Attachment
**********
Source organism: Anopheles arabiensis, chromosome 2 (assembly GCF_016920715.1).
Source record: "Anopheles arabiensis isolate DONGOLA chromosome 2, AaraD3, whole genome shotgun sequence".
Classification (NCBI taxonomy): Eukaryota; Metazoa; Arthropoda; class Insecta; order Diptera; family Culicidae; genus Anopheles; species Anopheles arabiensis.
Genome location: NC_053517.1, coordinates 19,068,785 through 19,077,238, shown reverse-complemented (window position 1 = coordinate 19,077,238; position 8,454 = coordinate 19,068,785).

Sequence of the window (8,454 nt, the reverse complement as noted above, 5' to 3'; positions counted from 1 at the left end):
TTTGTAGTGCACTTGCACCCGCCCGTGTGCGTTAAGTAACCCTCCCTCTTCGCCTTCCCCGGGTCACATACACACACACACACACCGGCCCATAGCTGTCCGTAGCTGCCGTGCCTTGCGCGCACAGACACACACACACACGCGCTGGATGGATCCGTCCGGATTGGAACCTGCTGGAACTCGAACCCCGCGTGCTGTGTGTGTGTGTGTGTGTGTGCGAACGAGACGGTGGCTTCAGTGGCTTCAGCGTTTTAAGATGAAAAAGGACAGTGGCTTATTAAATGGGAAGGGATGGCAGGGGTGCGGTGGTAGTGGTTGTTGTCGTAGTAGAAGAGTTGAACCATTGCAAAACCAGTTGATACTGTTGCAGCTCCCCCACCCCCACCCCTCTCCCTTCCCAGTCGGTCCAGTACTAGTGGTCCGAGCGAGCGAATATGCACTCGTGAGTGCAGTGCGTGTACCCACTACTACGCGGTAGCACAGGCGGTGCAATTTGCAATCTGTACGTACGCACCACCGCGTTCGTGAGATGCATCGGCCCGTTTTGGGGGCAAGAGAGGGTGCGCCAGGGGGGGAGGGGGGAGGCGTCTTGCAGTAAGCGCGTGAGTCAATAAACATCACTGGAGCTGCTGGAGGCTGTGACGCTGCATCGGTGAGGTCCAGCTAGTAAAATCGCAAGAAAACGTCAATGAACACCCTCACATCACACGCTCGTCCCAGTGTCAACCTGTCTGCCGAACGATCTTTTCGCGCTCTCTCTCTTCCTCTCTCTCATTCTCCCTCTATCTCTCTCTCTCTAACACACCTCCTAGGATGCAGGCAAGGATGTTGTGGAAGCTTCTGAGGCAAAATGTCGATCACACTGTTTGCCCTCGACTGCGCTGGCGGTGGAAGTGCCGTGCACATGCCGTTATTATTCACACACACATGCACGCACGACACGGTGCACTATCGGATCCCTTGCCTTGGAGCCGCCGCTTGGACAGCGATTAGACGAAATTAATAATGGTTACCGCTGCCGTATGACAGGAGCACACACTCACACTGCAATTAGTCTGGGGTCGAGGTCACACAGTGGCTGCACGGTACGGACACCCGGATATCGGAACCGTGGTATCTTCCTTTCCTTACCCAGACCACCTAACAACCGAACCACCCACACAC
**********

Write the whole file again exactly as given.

Source organism: Anopheles arabiensis, chromosome 2 (assembly GCF_016920715.1).
Source record: "Anopheles arabiensis isolate DONGOLA chromosome 2, AaraD3, whole genome shotgun sequence".
Classification (NCBI taxonomy): Eukaryota; Metazoa; Arthropoda; class Insecta; order Diptera; family Culicidae; genus Anopheles; species Anopheles arabiensis.
Genome location: NC_053517.1, coordinates 19,068,785 through 19,077,238, shown reverse-complemented (window position 1 = coordinate 19,077,238; position 8,454 = coordinate 19,068,785).

Sequence of the window (8,454 nt, the reverse complement as noted above, 5' to 3'; positions counted from 1 at the left end):
TTTGTAGTGCACTTGCACCCGCCCGTGTGCGTTAAGTAACCCTCCCTCTTCGCCTTCCCCGGGTCACATACACACACACACACACCGGCCCATAGCTGTCCGTAGCTGCCGTGCCTTGCGCGCACAGACACACACACACACGCGCTGGATGGATCCGTCCGGATTGGAACCTGCTGGAACTCGAACCCCGCGTGCTGTGTGTGTGTGTGTGTGTGTGCGAACGAGACGGTGGCTTCAGTGGCTTCAGCGTTTTAAGATGAAAAAGGACAGTGGCTTATTAAATGGGAAGGGATGGCAGGGGTGCGGTGGTAGTGGTTGTTGTCGTAGTAGAAGAGTTGAACCATTGCAAAACCAGTTGATACTGTTGCAGCTCCCCCACCCCCACCCCTCTCCCTTCCCAGTCGGTCCAGTACTAGTGGTCCGAGCGAGCGAATATGCACTCGTGAGTGCAGTGCGTGTACCCACTACTACGCGGTAGCACAGGCGGTGCAATTTGCAATCTGTACGTACGCACCACCGCGTTCGTGAGATGCATCGGCCCGTTTTGGGGGCAAGAGAGGGTGCGCCAGGGGGGGAGGGGGGAGGCGTCTTGCAGTAAGCGCGTGAGTCAATAAACATCACTGGAGCTGCTGGAGGCTGTGACGCTGCATCGGTGAGGTCCAGCTAGTAAAATCGCAAGAAAACGTCAATGAACACCCTCACATCACACGCTCGTCCCAGTGTCAACCTGTCTGCCGAACGATCTTTTCGCGCTCTCTCTCTTCCTCTCTCTCATTCTCCCTCTATCTCTCTCTCTCTAACACACCTCCTAGGATGCAGGCAAGGATGTTGTGGAAGCTTCTGAGGCAAAATGTCGATCACACTGTTTGCCCTCGACTGCGCTGGCGGTGGAAGTGCCGTGCACATGCCGTTATTATTCACACACACATGCACGCACGACACGGTGCACTATCGGATCCCTTGCCTTGGAGCCGCCGCTTGGACAGCGATTAGACGAAATTAATAATGGTTACCGCTGCCGTATGACAGGAGCACACACTCACACTGCAATTAGTCTGGGGTCGAGGTCACACAGTGGCTGCACGGTACGGACACCCGGATATCGGAACCGTGGTATCTTCCTTTCCTTACCCAGACCACCTAACAACCGAACCACCCACACAC